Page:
Urban planners can take a page from the “Field of Dreams” movie’s playbook. In the movie, Kevin Costner built a baseball diamond in a cornfield and his dreams came true. Planners around the world are finding that this technique can work for reshaping cities, too.
In the old days of “master planning” lots of night meetings were held hoping residents would show up and talk with the planners about visions, hopes and fears for their city. Planners converted these visions to density and zoning maps. Maps were converted to city ordinances. Officials and residents used the ordinances to keep out very specific “non-conforming” uses. Privately financed projects needed to weave through the rules to accomplish their own goals.
With new urban planning, city planners use a wide range of social media, including night meetings, to extract a pattern of wishes, dreams and visions for the city future. These visions go beyond land use to encompass quality of life and definition of “community”. The visions, pulled together and with incentives added, form a road map of hopes and dreams that attract private sector funding to build a new reality, according to Matthew Kiefer, in the March 19, 2017 Boston GLOBE.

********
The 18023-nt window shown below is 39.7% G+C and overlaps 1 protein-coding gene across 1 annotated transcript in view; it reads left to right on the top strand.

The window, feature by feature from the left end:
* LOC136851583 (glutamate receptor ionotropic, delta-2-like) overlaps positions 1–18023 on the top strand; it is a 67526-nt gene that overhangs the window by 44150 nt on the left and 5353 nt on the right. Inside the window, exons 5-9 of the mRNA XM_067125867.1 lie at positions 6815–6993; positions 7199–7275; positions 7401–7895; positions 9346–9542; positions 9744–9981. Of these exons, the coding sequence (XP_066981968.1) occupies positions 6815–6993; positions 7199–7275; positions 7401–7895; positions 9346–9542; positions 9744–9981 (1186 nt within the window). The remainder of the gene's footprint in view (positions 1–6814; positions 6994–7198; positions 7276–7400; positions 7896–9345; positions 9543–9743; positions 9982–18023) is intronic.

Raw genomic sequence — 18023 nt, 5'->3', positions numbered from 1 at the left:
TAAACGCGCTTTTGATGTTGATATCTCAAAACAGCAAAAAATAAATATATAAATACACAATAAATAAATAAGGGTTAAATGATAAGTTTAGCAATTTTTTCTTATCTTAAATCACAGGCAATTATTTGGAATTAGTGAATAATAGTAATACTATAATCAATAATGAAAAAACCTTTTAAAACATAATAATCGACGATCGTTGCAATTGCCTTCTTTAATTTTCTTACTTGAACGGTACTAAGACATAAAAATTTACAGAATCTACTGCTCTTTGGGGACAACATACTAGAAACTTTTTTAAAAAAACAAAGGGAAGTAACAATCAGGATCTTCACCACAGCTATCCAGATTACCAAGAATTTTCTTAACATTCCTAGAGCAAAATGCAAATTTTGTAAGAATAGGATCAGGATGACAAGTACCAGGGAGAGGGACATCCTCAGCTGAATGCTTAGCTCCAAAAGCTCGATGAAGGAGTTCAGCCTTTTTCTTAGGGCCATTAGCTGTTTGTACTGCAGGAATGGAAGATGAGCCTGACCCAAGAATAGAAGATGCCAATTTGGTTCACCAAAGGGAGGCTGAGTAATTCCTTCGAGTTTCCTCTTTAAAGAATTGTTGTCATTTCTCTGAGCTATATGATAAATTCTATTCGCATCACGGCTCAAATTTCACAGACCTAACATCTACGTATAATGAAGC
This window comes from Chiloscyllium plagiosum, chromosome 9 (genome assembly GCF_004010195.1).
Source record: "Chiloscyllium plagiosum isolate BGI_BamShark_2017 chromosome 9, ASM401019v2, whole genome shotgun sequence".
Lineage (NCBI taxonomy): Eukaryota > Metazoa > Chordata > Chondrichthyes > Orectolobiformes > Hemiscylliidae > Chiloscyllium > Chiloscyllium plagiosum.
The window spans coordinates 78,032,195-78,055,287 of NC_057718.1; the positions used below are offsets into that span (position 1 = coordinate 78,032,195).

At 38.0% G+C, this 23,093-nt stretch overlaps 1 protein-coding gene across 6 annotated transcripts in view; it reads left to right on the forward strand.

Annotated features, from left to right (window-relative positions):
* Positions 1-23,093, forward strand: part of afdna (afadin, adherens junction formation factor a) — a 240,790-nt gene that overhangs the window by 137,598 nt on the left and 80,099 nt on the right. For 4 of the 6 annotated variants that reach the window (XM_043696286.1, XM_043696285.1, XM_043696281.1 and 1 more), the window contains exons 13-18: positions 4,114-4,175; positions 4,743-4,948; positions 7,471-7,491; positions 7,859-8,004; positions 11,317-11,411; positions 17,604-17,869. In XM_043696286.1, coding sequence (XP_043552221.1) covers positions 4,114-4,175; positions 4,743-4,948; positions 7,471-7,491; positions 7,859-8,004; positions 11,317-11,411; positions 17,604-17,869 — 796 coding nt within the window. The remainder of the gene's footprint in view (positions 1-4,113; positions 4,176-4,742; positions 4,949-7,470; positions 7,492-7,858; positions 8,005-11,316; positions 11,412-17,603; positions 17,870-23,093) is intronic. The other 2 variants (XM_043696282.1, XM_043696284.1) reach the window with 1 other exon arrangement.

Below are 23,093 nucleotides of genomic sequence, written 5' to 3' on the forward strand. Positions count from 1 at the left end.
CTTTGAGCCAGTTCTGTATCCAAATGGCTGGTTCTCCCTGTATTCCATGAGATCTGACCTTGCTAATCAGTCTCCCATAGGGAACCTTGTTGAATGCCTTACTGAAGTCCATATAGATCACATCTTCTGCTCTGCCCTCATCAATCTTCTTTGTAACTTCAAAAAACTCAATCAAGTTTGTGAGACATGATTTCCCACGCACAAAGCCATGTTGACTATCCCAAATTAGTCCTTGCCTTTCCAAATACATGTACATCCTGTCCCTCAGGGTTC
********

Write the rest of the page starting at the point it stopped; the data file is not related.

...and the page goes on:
This new model gets it right for three reasons. First, it invites creative new ways to develop the city. Second, it is more friendly, less restrictive to new ideas. Third, it attracts NEW MONEY that comes from the private sector…. a good thing as we watch our community block grant and other federally supported funding for cities be diverted to military uses.
Imagine Boston 2030 is experimenting with this new planning model. New York City, under Mayor Michael Bloomberg, focusing strongly on climate change, launched PlaNYC in 2007. In 2012, contending with bankruptcy, Detroit Future City offered a vision and a toolkit for surviving and thriving with a smaller population spread over one of the largest cities in the USA by acreage. This week the Wall Street Journal highlighted the success of Sioux Falls, South Dakota, a combination of luck, focus and public-private partnerships.
City planning has a long history. Cities were laid out in the Middle East, Africa and South America thousands of years ago. More recently, architects approached city design in Paris, Washington DC and other places by drawing a map of road ways and building sites. By the “progressive era” in the USA, zoning, land use and urban renewal laws took precedence in city design. Jane Jacobs, in New York City, famously fought the land use planning of Robert Moses. She tried to add a sense of community life into the drawing of city plans.
As we move forward into this new generation of city planning and city building, the forces of private ownership, financial investment, public laws purporting to represent public good, the will and visions of the current city population and the best guess at the needs of the future city will all be combined. Analytical frameworks for assessing and balancing these interests will evolve. It is a great time to be a city planner, indeed!